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Fri., Dec. 26
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Ogdensburg Pride and Beautification Commission deserves praise, and help

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The Ogdensburg Pride and Beautification Commission deserves a tremendous round of applause for its efforts to spruce up city neighborhoods.

The commission, led by a group of dedicated volunteers, is working continuously to improve the city’s appearance. Its most recent project entails repainting a home on New York Avenue at no charge to the homeowners.

That might not sound like much, but a fresh coat of paint can do wonders for the appearance of not only that home, but its entire neighborhood.

Painting can be a cost-prohibitive endeavor for a homeowner on a limited budget. The commission, fortunately, has received a great deal of support from community businesses and charitable organizations to provide the service free of charge.

By improving the look of a few homes around town — as commission members have done in their past efforts to improve the appearance of Ford Street — residents get an increased sense of pride in their neighborhoods and naturally want to do more to make their own properties look better.

The materials for the painting project are accounted for; the commission needs volunteers to do the work. Those who are able to help are asked to contact Mary Ann Narenkivicius at 393-1783, 322-2700 or mnarenki@yahoo.com.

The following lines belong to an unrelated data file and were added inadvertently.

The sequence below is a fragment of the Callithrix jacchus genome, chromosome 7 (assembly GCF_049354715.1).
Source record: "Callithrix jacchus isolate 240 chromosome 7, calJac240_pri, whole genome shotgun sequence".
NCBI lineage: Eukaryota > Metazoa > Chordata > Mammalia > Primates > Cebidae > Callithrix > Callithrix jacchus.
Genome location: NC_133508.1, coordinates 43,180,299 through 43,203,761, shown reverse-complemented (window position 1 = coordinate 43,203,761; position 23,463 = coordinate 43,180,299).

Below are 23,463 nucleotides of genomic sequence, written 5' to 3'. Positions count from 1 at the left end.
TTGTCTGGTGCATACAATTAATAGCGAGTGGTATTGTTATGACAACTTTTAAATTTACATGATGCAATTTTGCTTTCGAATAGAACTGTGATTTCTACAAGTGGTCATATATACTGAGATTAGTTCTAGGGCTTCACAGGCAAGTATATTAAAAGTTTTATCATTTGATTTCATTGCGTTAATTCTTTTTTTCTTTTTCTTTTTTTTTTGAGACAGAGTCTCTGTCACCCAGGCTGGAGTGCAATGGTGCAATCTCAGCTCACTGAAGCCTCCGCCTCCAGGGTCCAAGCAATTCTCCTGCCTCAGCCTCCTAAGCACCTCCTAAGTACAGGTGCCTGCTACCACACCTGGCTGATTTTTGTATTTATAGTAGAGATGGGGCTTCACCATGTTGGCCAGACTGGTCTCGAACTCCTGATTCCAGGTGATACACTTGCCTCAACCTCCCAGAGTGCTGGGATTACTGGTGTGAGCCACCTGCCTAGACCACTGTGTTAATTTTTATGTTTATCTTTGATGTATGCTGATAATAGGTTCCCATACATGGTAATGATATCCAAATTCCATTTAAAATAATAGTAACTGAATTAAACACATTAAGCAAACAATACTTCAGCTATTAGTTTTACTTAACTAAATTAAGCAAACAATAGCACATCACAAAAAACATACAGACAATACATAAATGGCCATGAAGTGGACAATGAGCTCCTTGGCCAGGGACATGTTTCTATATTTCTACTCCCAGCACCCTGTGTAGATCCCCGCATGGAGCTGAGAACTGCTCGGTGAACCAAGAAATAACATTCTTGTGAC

The commission is also looking for residents who have ideas for simple projects that can improve the appearance of homes to offer how-to workshops to demonstrate the projects.

The first such workshop will be held May 7 at the Dobisky Visitors Center, where Pam Morley will teach participants how to make grape-vine wreaths to hang on their doors or patios. A small touch like a seasonal wreath can improve the appearance of your home at little cost.

City Quackenbush will host a workshop May 28 to talk about planting a butterfly garden.

Anyone interested in bring a presenter should contact commission member Charlene Widrick at 393-3178.

Homeowners can assist the commission’s overall efforts by taking a few steps to clean up their own properties, such as planting some flowers or fixing a broken fence. Several small improvements can add up to a big difference in a home’s appearance.

Many parts of Ogdensburg have seen better days. The commission cannot tackle all at once all parts of the city that need help, but its members can make a difference one neighborhood at a time. Residents need to support the commission’s cause if its efforts are to be successful.

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